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Surgeon accused of trying to sell NFT of Paris terrorist attack victim’s X-ray: ‘I’ve done a stupid thing’

People pass the Bataclan concert hall in August 2021, one of the sites of the November 2015 attacks that killed 130 people and injured more than 350 in Paris. (Sarah Meyssonnier/Reuters)
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On Nov. 13, 2015, some 1,500 people were watching the American rock band Eagles of Death Metal perform at the Bataclan theater in Paris when three gunmen burst into the venue and fired into the crowd. Ninety people died there, and scores more were seriously injured.

The terrorist attack at the concert hall was the deadliest incident of the strikes by gunmen and suicide bombers at six sites in Paris that night, which altogether killed 130 and wounded more than 350.

Emmanuel Masmejean, an orthopedic surgeon at the Georges Pompidou European Hospital in Paris, claims to have operated on several victims of the attack, according to the French online newspaper Mediapart. But now, Masmejean’s career is in jeopardy amid accusations that he tried to leverage the market for NFTs — non-fungible tokens — to sell an X-ray image showing a bullet lodged in the arm of one of his patients after the attack.

An NFT is a unique digital representation of a product, created using the same blockchain technology that powers cryptocurrencies, and the model has grown increasingly popular over the past year. While NFTs have taken off in the digital art world — with some pieces selling for tens of millions of dollars — basketball highlights, recorded music and even newspaper articles have also been sold as NFTs.

Will NFTs transform the art world? Are they even art?

According to Mediapart, Masmejean attempted to sell an image of an X-ray of a female victim of the Bataclan attack for about $2,776 on the platform OpenSea, a popular NFT marketplace. He allegedly did so under the title “Bataclan terrorist attack — November 13, 2015 — Paris, France.” Next to the image, Masmejean wrote that he personally operated on five female victims of the attack, including the woman whose arm is shown in the X-ray, according to Mediapart and an archived version of the listing, which has since been removed.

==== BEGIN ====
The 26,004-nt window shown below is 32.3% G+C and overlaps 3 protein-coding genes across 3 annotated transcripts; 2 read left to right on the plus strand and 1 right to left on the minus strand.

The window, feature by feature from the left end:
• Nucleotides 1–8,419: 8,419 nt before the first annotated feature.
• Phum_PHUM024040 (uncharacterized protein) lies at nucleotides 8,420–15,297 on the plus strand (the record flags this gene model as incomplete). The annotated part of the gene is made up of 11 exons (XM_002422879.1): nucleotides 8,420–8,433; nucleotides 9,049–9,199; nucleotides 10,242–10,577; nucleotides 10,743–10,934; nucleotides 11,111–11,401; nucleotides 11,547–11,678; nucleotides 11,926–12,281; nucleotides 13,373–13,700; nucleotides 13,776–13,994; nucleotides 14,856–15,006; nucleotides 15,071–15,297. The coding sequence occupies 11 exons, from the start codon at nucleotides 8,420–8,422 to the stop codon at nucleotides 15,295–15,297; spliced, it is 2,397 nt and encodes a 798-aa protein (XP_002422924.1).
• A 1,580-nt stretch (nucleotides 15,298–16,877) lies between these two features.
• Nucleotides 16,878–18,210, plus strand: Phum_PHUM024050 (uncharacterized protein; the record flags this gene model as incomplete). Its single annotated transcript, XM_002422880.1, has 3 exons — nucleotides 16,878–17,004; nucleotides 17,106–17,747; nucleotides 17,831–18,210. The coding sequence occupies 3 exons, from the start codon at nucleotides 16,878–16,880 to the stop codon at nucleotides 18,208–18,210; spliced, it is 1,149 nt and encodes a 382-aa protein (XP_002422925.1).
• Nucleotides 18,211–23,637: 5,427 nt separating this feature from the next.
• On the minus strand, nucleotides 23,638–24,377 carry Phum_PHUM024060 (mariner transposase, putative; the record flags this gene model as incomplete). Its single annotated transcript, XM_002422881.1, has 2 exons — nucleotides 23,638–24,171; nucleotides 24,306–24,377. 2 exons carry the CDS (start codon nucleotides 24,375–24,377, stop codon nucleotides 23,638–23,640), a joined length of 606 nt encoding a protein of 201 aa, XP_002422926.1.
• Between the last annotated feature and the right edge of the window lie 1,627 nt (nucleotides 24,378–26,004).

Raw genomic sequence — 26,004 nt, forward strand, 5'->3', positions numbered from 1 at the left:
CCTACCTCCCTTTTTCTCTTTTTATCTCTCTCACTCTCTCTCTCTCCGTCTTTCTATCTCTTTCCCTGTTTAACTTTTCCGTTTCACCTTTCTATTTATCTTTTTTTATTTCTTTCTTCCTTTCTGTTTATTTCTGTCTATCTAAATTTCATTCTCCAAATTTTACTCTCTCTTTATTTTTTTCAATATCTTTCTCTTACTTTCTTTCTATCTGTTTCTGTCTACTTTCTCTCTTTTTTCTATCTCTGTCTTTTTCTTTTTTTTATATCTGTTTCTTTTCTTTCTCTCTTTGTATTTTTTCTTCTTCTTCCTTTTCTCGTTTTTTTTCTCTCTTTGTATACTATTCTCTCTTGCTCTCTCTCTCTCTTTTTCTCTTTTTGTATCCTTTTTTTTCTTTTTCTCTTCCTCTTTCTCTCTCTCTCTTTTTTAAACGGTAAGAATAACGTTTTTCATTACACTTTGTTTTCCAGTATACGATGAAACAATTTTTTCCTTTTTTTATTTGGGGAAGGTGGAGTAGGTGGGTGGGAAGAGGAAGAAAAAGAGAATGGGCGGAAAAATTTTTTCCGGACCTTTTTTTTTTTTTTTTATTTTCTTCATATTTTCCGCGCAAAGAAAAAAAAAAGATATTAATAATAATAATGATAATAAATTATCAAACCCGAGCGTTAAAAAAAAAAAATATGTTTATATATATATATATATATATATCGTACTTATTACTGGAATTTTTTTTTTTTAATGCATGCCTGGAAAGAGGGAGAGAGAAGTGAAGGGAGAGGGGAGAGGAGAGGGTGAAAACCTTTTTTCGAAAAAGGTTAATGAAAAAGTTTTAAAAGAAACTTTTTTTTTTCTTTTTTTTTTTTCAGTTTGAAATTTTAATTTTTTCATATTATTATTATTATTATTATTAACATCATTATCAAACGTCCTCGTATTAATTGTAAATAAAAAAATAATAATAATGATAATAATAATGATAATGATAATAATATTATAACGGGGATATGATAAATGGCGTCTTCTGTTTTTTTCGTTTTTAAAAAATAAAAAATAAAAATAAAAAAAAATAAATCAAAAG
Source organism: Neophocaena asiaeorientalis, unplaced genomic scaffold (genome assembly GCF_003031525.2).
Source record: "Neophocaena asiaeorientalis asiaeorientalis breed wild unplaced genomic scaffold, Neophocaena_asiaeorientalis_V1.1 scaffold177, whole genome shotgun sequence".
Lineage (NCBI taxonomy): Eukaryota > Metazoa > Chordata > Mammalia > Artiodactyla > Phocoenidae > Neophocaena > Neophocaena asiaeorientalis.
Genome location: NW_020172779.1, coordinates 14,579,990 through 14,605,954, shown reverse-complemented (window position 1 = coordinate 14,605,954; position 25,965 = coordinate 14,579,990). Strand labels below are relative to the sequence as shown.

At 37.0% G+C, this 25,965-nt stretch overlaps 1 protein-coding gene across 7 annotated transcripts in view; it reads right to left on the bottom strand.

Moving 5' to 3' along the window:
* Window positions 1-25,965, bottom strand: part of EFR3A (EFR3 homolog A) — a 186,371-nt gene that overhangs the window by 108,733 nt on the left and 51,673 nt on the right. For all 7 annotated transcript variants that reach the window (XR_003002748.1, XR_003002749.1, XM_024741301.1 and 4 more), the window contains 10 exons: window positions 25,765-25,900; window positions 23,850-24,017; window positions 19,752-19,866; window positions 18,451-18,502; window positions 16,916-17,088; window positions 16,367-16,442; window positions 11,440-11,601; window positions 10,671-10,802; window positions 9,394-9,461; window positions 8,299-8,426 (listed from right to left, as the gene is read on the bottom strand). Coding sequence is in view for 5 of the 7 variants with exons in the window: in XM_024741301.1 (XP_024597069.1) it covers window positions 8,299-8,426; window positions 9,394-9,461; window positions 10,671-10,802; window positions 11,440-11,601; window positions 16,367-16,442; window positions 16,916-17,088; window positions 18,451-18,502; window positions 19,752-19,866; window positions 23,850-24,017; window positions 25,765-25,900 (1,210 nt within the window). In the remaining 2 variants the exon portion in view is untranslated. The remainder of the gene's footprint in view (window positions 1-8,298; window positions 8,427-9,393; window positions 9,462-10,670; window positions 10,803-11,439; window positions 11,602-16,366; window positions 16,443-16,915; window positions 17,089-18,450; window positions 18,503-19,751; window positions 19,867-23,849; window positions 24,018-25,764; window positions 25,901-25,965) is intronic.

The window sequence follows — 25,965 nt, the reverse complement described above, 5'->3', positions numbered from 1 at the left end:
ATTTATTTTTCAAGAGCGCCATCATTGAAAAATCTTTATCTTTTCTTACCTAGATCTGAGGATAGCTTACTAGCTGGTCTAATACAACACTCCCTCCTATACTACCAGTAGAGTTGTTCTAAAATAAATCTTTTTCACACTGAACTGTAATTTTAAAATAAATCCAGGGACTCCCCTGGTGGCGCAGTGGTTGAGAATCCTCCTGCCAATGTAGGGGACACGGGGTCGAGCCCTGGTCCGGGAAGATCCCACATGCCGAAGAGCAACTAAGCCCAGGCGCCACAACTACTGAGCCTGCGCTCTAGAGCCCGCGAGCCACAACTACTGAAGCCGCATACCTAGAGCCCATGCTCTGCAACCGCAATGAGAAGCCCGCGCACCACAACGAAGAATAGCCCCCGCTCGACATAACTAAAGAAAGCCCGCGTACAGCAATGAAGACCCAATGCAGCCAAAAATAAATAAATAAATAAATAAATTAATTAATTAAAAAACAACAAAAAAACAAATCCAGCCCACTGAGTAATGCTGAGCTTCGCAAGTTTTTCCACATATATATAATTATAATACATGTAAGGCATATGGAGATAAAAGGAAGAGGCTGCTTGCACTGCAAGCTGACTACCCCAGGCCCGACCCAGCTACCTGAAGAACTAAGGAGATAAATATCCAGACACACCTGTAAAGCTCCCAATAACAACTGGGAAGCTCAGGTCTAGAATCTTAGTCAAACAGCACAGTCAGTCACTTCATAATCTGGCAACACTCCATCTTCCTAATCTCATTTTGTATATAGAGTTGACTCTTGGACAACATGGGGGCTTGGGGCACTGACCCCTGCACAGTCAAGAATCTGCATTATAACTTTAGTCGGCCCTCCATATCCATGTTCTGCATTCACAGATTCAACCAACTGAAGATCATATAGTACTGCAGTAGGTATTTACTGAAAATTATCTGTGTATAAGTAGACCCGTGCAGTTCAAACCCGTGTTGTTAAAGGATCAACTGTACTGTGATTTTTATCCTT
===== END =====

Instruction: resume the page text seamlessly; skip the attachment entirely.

“This young patient, who lost her boyfriend in this attack, had an open fracture of the left forearm with a remaining bullet of [Kalashnikov] in soft tissues,” the listing stated, referring to the type of assault rifle some of the terrorists used in the attack.

Masmejean did not immediately respond to a request for comment from The Washington Post late Wednesday. The surgeon told Mediapart that he did not seek the woman’s consent before listing the image.

“Yes, I’ve done a stupid thing,” he said. “What is written there is an error, I recognize that.”

In a tweet, Martin Hirsch, the managing director of the APHP, a large hospital network in Paris that includes Georges Pompidou, said he would push for sanctions and legal charges against the doctor.

“Such behavior is unworthy and offends our conception of public service. It would be outrageous in any circumstance and for any patient,” Hirsch wrote. “It is especially abject in the context of the ongoing trials and what the victims of these attacks have endured.”

The trials of 20 attackers and accomplices in the November 2015 attacks began in September and are expected to last until May, The Post reported.

In a custom-built courtroom, the trial begins for the November 2015 Paris attacks

In a statement shared with The Post, Elodie Abraham, a lawyer for the woman whose X-ray image was allegedly posted for sale, said her client was “extremely shocked,” noting that Masmejean contacted the victim on Sunday “to justify himself without showing the slightest regret, nor the slightest empathy for her.”

Abraham said the surgeon violated her client’s privacy by posting the X-ray online and providing a detailed description. Abraham added that her client hoped Masmejean would face consequences so that something like this could never happen again.

Annabelle Timsit contributed to this report.

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